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VU Pride event invites discussion of intersection between faith and sexuality

By Maria McGeary
On February 28, 2017

In June of 2015 Nell Stetser, Principal of Waldron Mercy Academy in Merion, released a statement to the school community addressing the termination of the director of religious education. “In the Mercy spirit, many of us accept life choices that contradict current Church teachings, but to continue as a Catholic school, Waldron Mercy must comply with those teachings,” she wrote.

The letter was in response to the outrage of several parents after the termination of the school’s director of religious education. According to Philadelphia Magazine, theologians, ethicists and lawyers were consulted before the decision was made to fire Margie Winters from her position as director of religious education at Waldron Mercy Academy because of her life choice that contradicts Church teaching: she is married to a woman.

VU Pride began reaching out to Winters and Vettori in 2015, hoping to find a place for them during Pride Week themed as a response to the World Meeting of Families in Philadelphia. On Tuesday, Feb 21, Winters and her wife, Andrea Vettori, took the Connelly Cinema stage to discuss their experiences with sexuality and faith in the Catholic Church.

“I’d like to start, if I may, with a reading from the gospel of Matthew,” Vettori said, closing her fingers around the stem of a microphone. “Please close your eyes.”

Winters calls herself a “scripture nerd.” In an article published by the Huffington Post she wrote, “Daily Mass with my grandmother, reading my children’s Bible with pictures that have been indelibly etched in my imagination, singling along at the new guitar mass . . . these images capture my religious experience as a young Catholic.”

Sitting on the cinema stage she is soft spoken but clear, choosing her words deliberately. Raised by a family that was “simple in understanding of faith but practical in practice of faith,” she described coming to know God through the music of David Haas, Lori True and Marty Haugen.

Andrea Vettori is a beekeeper and lover of nature. Seated to the right of her wife, she commands the room first with a reading from scripture, then with the story of her faith journey. She says the recognition of her sexual identity was like a light switch. “For the first time in my life I knew who I was and I loved myself for it,” she said.

The two women met as novitiates in the Religious Sisters of Mercy, whom they credit with supporting their vocational discernment. “They allowed us to stay and ask the question, walk that path until we recognized what path we were called to,” Winters said. “That was brave of them to do.”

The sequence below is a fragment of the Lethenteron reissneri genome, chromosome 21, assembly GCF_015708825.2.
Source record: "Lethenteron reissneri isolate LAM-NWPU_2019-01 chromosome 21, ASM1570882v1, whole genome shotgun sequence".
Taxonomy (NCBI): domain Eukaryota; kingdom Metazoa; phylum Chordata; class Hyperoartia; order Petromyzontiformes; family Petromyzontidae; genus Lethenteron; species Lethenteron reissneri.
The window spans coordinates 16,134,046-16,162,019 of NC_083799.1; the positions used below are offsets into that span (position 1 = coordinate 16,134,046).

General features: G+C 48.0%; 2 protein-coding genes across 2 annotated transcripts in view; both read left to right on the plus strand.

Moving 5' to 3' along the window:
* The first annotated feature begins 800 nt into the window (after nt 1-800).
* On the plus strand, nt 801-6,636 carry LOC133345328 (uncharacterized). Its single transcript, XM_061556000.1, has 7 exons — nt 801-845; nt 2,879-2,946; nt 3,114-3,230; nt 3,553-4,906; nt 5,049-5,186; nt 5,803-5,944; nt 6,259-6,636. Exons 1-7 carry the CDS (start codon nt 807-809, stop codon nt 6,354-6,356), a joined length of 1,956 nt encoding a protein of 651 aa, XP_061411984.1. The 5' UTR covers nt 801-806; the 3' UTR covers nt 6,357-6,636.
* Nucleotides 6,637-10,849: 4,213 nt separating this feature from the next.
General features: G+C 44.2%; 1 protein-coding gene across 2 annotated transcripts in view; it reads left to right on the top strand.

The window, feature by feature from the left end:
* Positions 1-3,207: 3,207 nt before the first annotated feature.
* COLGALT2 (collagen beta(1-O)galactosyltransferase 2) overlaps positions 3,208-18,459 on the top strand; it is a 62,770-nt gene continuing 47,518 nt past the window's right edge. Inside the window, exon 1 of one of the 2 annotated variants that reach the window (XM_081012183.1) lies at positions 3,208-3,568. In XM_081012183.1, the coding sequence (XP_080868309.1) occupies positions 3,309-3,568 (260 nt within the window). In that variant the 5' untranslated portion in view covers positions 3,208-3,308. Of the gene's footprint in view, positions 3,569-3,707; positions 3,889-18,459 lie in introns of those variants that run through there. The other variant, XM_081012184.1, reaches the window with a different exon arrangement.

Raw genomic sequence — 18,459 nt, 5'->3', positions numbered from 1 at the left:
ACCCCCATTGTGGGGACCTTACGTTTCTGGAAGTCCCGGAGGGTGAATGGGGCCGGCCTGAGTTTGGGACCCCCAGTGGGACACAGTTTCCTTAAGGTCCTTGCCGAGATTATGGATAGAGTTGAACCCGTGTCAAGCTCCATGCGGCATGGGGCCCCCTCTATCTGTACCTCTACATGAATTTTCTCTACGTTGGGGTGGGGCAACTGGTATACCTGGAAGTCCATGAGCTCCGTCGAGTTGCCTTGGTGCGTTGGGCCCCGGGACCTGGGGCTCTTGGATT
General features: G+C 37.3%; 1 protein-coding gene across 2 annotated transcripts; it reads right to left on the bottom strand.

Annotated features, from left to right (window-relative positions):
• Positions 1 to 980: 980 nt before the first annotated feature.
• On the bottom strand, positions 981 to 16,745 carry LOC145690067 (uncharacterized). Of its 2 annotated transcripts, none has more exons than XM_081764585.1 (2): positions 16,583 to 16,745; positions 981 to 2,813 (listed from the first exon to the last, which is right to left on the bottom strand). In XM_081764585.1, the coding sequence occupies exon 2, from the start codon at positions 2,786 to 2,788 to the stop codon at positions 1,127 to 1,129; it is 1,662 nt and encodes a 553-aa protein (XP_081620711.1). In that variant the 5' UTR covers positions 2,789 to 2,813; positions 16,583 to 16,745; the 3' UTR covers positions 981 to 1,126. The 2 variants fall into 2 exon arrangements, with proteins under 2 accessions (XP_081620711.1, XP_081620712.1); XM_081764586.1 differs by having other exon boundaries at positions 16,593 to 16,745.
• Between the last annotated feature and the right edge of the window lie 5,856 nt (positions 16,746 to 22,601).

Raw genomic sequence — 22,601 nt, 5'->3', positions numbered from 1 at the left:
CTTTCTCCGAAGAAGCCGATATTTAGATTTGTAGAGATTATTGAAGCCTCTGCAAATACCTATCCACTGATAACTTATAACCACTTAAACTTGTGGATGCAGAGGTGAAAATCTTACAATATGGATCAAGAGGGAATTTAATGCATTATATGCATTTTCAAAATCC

The decision to go public with the story of Winters’ termination, which inspired the social media hashtag “Stand With Margie,” was a call.

“God gave me the words,” Winters said. “Because of all the emotions my brain was mush. I don’t know where some of those words came from.”

Vettori likened their experience to the Resurrection, saying, “staying private would be like staying locked in the tomb.”

“The event last week was an attempt to articulate a counter-narrative on Villanova’s campus that being Catholic and Queer are not oppositional identity positions,” Matt Zarenkiewicz, former co-chair of VU Pride, said in an email. This individual event is part of a larger effort that will go on longer than my term here, which aims to counter the idea that because we are a Catholic campus, queerness is in opposition to that.”

For Brett Schratz, the event served this purpose. During the question and answer portion of the event freshman Schratz asked the two women how they resist the fear that “maybe the other side is right.”

“I’m wrong about a lot of things but who I am as a lesbian woman is who I am, and I know that to my core,” Vettori told him.

“I needed to hear this,” Schratz said after the event. “I had such a struggle with coming to terms with being gay and Catholic.  I used faith as a means of purging myself of it. And then being Catholic didn’t really seem to work out because I was gay,  so then I abandoned it. And now I’m trying to find the best of both worlds.”

Like Schratz, Winters and Vettori have chosen to make change from within. The couple has continued to be vocal via social media and public events. Both were present at the White House for the arrival ceremony of Pope Francis in 2015. For Vettori, alienation from the church is the greatest sadness. “If you do not find a home in the Catholic Church, find a spiritual home somewhere” she said.

It was the power and prayers of their faith community that sustained them through the first months after the termination, Winters said. “It is our duty to stand and speak of justice and love. If I leave, I can’t do that.”

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